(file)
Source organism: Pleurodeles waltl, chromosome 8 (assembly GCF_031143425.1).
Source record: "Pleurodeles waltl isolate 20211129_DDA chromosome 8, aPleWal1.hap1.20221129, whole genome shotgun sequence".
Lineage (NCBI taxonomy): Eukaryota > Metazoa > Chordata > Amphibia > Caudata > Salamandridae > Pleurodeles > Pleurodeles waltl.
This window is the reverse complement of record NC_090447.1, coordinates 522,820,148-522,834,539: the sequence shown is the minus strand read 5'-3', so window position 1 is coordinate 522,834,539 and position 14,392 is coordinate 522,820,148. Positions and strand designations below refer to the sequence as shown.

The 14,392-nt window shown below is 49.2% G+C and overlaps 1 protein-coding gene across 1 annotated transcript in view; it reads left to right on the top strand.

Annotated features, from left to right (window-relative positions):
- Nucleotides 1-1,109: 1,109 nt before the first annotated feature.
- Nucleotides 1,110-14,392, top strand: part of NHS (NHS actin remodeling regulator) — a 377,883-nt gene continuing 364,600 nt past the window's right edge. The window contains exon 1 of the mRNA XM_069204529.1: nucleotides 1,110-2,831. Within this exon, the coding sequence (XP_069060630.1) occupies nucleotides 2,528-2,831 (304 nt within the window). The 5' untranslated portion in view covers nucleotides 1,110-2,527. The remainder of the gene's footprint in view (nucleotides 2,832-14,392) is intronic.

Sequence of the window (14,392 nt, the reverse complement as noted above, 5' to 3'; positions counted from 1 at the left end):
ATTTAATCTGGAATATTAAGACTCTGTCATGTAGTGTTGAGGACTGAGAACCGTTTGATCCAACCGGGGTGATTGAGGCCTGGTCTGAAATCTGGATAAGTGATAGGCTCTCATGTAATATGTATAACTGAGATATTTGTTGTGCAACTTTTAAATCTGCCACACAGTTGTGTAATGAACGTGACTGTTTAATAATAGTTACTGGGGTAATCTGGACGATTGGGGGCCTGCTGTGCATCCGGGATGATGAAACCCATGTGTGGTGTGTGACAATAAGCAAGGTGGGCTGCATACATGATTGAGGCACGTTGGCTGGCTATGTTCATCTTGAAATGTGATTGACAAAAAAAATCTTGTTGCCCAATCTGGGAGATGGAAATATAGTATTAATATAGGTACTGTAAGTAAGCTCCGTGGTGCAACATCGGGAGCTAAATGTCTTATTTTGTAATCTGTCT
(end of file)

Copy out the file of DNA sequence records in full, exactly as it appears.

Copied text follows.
Source organism: Pleurodeles waltl, chromosome 8 (assembly GCF_031143425.1).
Source record: "Pleurodeles waltl isolate 20211129_DDA chromosome 8, aPleWal1.hap1.20221129, whole genome shotgun sequence".
Lineage (NCBI taxonomy): Eukaryota > Metazoa > Chordata > Amphibia > Caudata > Salamandridae > Pleurodeles > Pleurodeles waltl.
This window is the reverse complement of record NC_090447.1, coordinates 522,820,148-522,834,539: the sequence shown is the minus strand read 5'-3', so window position 1 is coordinate 522,834,539 and position 14,392 is coordinate 522,820,148. Positions and strand designations below refer to the sequence as shown.

The 14,392-nt window shown below is 49.2% G+C and overlaps 1 protein-coding gene across 1 annotated transcript in view; it reads left to right on the top strand.

Annotated features, from left to right (window-relative positions):
- Nucleotides 1-1,109: 1,109 nt before the first annotated feature.
- Nucleotides 1,110-14,392, top strand: part of NHS (NHS actin remodeling regulator) — a 377,883-nt gene continuing 364,600 nt past the window's right edge. The window contains exon 1 of the mRNA XM_069204529.1: nucleotides 1,110-2,831. Within this exon, the coding sequence (XP_069060630.1) occupies nucleotides 2,528-2,831 (304 nt within the window). The 5' untranslated portion in view covers nucleotides 1,110-2,527. The remainder of the gene's footprint in view (nucleotides 2,832-14,392) is intronic.

Sequence of the window (14,392 nt, the reverse complement as noted above, 5' to 3'; positions counted from 1 at the left end):
ATTTAATCTGGAATATTAAGACTCTGTCATGTAGTGTTGAGGACTGAGAACCGTTTGATCCAACCGGGGTGATTGAGGCCTGGTCTGAAATCTGGATAAGTGATAGGCTCTCATGTAATATGTATAACTGAGATATTTGTTGTGCAACTTTTAAATCTGCCACACAGTTGTGTAATGAACGTGACTGTTTAATAATAGTTACTGGGGTAATCTGGACGATTGGGGGCCTGCTGTGCATCCGGGATGATGAAACCCATGTGTGGTGTGTGACAATAAGCAAGGTGGGCTGCATACATGATTGAGGCACGTTGGCTGGCTATGTTCATCTTGAAATGTGATTGACAAAAAAAATCTTGTTGCCCAATCTGGGAGATGGAAATATAGTATTAATATAGGTACTGTAAGTAAGCTCCGTGGTGCAACATCGGGAGCTAAATGTCTTATTTTGTAATCTGTCT